3 steps toward a more effective board

3 steps toward a more effective board

Corporate boards are increasingly tasked to deal with volatility – be it from worldwide economic turbulence, cyber-attacks, activist investors, or competitive disruptions. Directors aren’t fully confident that they have what it takes to tackle the challenges, manage risks, and focus on long-term strategic goals, according to surveys the Stanford Graduate School of Business and the US National Association of Corporate Directors conducted with more than 800 participants in 2016.

The average survey participant worried about not getting enough director education in the past 12 months, about reviewing management information that lacked quality before last year’s board meetings, and about at least one fellow board member who they feel is ineffective and should be removed.

“In this highly competitive, disruptive, and innovative world that we find ourselves in today, boards have to be extremely nimble,” said Steven Walker, managing director of the NACD’s board advisory services. “I think the biggest area that needs improvement is boards having the courage and the confidence to conduct 360 [degree] self and peer evaluations.”

Boards that evaluate themselves once a year and conduct peer evaluations every two to three years ensure that directors’ skills are aligned with the needs of the board, that underperforming directors are given a chance to improve, and that the board and management work together effectively, Walker said.

Directors agree evaluations are key instruments to ensure the right board composition, but only 41% of the more than 600 respondents in the NACD survey said their boards assess individual members.

Director deficiencies

Participants in the Stanford survey generally believed their boards have the skills needed to advise and oversee their companies. They particularly rated highly board members’ financial skills, management and industry experience, and audit and accounting knowledge.

About half of the participants (55%) said their companies evaluated individual directors, but just 36% thought their companies do a very good job of accurately assessing the performance of individual directors.

Participants in the Stanford and the NACD surveys said that boards also fall short in these areas:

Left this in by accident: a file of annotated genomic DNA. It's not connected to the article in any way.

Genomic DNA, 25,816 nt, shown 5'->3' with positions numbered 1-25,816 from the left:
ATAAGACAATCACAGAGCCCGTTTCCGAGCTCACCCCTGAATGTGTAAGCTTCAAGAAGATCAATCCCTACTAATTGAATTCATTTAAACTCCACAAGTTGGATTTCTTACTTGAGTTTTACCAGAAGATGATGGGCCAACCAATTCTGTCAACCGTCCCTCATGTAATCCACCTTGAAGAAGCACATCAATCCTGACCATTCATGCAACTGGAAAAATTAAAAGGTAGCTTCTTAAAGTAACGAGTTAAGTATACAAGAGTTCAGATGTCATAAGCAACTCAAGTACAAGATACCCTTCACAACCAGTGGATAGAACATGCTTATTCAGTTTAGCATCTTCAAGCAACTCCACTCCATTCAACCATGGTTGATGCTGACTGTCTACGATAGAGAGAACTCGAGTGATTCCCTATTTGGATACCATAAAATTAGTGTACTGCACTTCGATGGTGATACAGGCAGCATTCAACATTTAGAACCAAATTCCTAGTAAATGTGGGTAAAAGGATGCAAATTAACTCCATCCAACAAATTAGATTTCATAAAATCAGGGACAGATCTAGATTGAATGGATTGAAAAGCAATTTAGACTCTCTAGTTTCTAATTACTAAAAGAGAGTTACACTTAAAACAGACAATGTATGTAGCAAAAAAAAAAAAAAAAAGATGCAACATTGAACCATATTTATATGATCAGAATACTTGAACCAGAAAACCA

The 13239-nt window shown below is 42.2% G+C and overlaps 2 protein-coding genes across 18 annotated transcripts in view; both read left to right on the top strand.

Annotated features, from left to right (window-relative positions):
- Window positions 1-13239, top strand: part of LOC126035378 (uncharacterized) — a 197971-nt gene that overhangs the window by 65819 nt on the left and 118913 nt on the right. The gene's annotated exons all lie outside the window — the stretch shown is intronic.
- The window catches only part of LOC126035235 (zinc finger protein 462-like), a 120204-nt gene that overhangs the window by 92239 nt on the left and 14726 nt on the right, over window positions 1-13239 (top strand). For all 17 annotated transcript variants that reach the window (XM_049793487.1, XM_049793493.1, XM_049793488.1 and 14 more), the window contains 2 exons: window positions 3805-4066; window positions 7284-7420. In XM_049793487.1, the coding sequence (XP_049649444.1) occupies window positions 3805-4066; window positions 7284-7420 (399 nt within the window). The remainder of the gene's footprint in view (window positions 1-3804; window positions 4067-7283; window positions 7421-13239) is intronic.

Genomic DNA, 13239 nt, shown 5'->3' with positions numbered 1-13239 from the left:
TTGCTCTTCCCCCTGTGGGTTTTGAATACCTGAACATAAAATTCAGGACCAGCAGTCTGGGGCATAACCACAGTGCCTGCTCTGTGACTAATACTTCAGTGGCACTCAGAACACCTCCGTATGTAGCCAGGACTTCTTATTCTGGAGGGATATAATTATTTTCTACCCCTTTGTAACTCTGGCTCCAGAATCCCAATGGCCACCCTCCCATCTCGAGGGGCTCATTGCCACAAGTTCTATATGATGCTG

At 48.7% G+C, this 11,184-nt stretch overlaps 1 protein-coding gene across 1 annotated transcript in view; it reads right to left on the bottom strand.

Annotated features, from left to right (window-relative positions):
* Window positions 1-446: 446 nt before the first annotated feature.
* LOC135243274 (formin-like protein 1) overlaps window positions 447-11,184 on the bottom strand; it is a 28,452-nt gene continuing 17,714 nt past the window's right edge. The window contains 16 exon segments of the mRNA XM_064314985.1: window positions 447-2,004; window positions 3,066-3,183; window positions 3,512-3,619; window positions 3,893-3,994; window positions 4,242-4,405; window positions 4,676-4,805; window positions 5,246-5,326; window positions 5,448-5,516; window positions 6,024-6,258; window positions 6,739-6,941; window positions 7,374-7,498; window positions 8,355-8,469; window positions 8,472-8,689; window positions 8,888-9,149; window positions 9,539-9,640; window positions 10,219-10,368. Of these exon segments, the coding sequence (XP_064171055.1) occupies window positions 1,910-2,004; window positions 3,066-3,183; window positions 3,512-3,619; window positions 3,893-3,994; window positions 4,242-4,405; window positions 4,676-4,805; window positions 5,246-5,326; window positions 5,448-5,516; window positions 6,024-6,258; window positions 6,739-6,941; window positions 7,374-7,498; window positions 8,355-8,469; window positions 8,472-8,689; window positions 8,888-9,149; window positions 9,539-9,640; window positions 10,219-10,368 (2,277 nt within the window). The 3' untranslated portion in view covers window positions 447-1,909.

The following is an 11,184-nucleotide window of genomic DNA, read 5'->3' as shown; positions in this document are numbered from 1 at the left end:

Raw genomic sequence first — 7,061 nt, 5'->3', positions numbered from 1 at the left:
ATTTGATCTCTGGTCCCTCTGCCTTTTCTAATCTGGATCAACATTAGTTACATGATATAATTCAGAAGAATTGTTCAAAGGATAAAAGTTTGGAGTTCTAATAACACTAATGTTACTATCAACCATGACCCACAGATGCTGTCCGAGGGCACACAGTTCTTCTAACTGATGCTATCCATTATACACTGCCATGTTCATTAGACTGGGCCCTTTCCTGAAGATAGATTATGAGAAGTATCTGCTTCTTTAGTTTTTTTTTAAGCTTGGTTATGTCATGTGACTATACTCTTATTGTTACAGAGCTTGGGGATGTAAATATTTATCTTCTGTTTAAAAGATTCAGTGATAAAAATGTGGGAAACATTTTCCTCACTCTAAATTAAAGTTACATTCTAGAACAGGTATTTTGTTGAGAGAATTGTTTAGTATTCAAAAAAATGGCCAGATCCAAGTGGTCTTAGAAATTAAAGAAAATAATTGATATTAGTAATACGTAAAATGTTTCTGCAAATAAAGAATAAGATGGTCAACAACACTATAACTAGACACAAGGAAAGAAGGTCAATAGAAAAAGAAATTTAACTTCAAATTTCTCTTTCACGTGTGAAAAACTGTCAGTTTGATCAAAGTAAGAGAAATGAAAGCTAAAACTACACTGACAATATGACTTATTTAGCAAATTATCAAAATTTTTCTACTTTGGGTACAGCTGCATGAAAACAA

• Level of trust. Only two-thirds (68%) of board members in the Stanford survey say they have a high level of trust in their fellow directors or in management.
  • Regard for other directors. The average board member believes that at least one fellow director is not effective and should be removed from their board. Only 48% of board members in the Stanford survey would keep all of the current directors on the board.
  • Communication. Only 23% of board members in the Stanford survey rate their boards very effective at giving direct feedback to fellow directors. Fifty-three per cent said directors do not express their honest opinions in the presence of management.
  • Board restructuring. Thirty-five per cent of boards represented in the Stanford survey do not have a process for removing ineffective directors. The 65% of companies that do have a process use a wide variety of approaches, but the process is often haphazard. About half of directors (48%) favour term limits to facilitate turnover.
  • Skills and experience. Directors in the Stanford survey give themselves low marks for technical knowledge (47%) and experience with cyber-security (18%) and social media (16%). The lack of cyber-security experience is also reflected in the low confidence many directors of publicly traded companies have in their companies’ cyber defences. Only 42% of the respondents in the NACD survey feel confident or very confident that the company is properly secured against a cyber-attack.
  • Education. A majority of directors (56%) serving on boards of public companies said their boards spent too little time on director education over the past 12 months, the NACD survey found. Individual directors spent an average 18.5 hours on education in 2016, down slightly from 18.7 hours in 2015.
  • Diversity. Many boards of public companies have expanded director search criteria or changed the composition of their nominating committee in 2016 to improve diversity on the board, but more work remains to be done, according to the NACD survey. On average, women occupy 16% to 24% of the seats and racial and ethnic minorities 4% to 13%.